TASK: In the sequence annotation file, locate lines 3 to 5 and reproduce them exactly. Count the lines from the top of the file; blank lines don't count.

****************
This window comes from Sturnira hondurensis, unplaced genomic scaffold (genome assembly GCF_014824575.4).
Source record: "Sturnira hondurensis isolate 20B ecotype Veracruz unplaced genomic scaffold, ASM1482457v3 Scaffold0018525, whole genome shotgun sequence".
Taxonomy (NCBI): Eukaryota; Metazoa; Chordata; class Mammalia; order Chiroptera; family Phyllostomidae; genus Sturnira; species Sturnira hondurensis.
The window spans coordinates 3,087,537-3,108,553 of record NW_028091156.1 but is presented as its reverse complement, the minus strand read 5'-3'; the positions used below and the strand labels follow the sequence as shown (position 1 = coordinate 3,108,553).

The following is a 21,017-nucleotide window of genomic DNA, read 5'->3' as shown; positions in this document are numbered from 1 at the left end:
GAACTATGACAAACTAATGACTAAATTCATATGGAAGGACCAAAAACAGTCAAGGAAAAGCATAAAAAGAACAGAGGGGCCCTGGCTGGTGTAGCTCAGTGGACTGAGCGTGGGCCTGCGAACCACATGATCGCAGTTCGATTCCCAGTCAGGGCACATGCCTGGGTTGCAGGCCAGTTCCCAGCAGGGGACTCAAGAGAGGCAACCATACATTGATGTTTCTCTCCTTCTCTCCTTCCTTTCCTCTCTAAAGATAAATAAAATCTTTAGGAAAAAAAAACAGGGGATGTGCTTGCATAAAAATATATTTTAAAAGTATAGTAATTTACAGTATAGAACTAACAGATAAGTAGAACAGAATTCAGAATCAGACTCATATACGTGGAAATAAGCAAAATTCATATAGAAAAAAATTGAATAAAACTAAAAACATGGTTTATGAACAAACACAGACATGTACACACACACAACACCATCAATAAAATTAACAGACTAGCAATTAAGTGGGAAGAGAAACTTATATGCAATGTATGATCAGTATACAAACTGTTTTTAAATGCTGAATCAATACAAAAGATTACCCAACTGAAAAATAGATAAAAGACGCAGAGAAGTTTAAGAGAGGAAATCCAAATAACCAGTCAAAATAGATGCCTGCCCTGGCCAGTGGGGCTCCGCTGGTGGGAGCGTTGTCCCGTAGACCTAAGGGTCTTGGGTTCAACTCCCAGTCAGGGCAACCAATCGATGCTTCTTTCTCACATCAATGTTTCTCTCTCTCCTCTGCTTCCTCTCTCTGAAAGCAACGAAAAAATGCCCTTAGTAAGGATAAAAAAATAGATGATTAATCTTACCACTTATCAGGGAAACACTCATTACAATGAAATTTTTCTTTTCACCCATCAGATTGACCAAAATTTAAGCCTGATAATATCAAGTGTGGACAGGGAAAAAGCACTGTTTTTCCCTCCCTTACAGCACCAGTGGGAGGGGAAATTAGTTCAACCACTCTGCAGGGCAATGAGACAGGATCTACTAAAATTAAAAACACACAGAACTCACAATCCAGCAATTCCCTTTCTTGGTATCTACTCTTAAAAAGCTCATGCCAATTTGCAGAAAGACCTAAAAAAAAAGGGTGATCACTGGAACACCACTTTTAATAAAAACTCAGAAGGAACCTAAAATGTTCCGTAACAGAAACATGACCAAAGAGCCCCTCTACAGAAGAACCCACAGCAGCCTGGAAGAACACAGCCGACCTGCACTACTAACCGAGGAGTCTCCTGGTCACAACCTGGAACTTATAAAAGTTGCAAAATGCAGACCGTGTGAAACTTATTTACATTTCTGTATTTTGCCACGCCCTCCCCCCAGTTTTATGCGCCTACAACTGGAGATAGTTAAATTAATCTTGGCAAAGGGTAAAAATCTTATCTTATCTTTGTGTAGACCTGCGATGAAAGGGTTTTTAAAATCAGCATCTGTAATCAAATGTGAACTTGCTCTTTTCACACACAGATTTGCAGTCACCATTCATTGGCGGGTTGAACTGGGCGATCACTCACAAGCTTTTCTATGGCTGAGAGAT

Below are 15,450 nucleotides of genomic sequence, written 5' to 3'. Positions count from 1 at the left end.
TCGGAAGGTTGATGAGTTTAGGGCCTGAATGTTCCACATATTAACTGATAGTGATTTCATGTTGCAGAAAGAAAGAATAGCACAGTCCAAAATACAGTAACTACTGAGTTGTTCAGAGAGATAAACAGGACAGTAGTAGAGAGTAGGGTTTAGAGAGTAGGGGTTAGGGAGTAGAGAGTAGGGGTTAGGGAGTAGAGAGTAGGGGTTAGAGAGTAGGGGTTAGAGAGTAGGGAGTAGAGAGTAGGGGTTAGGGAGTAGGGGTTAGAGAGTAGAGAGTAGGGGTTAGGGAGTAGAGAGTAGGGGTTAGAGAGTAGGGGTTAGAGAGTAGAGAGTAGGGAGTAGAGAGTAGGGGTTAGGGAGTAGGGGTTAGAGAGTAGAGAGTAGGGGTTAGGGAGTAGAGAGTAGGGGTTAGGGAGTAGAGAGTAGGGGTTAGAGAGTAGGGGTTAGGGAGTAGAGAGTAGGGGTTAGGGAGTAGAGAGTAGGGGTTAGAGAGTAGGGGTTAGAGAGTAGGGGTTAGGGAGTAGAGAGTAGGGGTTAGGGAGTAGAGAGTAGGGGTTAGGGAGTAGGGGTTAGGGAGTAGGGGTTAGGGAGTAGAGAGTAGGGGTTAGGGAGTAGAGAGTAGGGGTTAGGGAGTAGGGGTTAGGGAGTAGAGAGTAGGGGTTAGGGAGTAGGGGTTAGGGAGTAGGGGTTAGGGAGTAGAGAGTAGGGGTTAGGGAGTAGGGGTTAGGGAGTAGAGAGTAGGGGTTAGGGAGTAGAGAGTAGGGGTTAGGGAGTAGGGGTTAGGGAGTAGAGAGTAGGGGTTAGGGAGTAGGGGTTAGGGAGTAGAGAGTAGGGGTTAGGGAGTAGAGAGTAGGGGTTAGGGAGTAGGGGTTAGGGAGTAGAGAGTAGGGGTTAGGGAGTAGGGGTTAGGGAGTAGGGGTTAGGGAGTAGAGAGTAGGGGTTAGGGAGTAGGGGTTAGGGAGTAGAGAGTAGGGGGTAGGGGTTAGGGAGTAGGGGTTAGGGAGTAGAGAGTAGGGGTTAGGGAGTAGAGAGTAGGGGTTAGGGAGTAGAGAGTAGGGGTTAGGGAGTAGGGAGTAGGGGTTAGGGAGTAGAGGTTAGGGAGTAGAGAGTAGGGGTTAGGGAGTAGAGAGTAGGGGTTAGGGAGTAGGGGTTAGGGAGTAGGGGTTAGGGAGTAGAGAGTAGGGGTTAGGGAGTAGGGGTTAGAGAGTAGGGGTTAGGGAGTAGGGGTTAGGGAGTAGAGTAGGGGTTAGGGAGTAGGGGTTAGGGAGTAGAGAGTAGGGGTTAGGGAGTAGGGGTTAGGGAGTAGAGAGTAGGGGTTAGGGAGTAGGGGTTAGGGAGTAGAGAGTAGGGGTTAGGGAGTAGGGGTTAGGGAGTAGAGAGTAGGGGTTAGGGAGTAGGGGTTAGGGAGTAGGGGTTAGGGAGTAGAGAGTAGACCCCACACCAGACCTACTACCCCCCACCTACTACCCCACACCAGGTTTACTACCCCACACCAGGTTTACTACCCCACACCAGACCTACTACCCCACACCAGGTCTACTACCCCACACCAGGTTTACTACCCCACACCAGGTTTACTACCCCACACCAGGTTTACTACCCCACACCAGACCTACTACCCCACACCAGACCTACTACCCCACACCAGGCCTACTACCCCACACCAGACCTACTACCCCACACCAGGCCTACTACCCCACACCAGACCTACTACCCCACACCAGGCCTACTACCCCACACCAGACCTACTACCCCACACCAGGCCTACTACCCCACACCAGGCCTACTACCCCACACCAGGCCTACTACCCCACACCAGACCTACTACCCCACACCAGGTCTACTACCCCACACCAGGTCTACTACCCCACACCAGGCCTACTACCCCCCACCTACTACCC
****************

Taxonomy (NCBI): Eukaryota; Metazoa; Chordata; class Mammalia; order Chiroptera; family Phyllostomidae; genus Sturnira; species Sturnira hondurensis.
The window spans coordinates 3,087,537-3,108,553 of record NW_028091156.1 but is presented as its reverse complement, the minus strand read 5'-3'; the positions used below and the strand labels follow the sequence as shown (position 1 = coordinate 3,108,553).

The following is a 21,017-nucleotide window of genomic DNA, read 5'->3' as shown; positions in this document are numbered from 1 at the left end: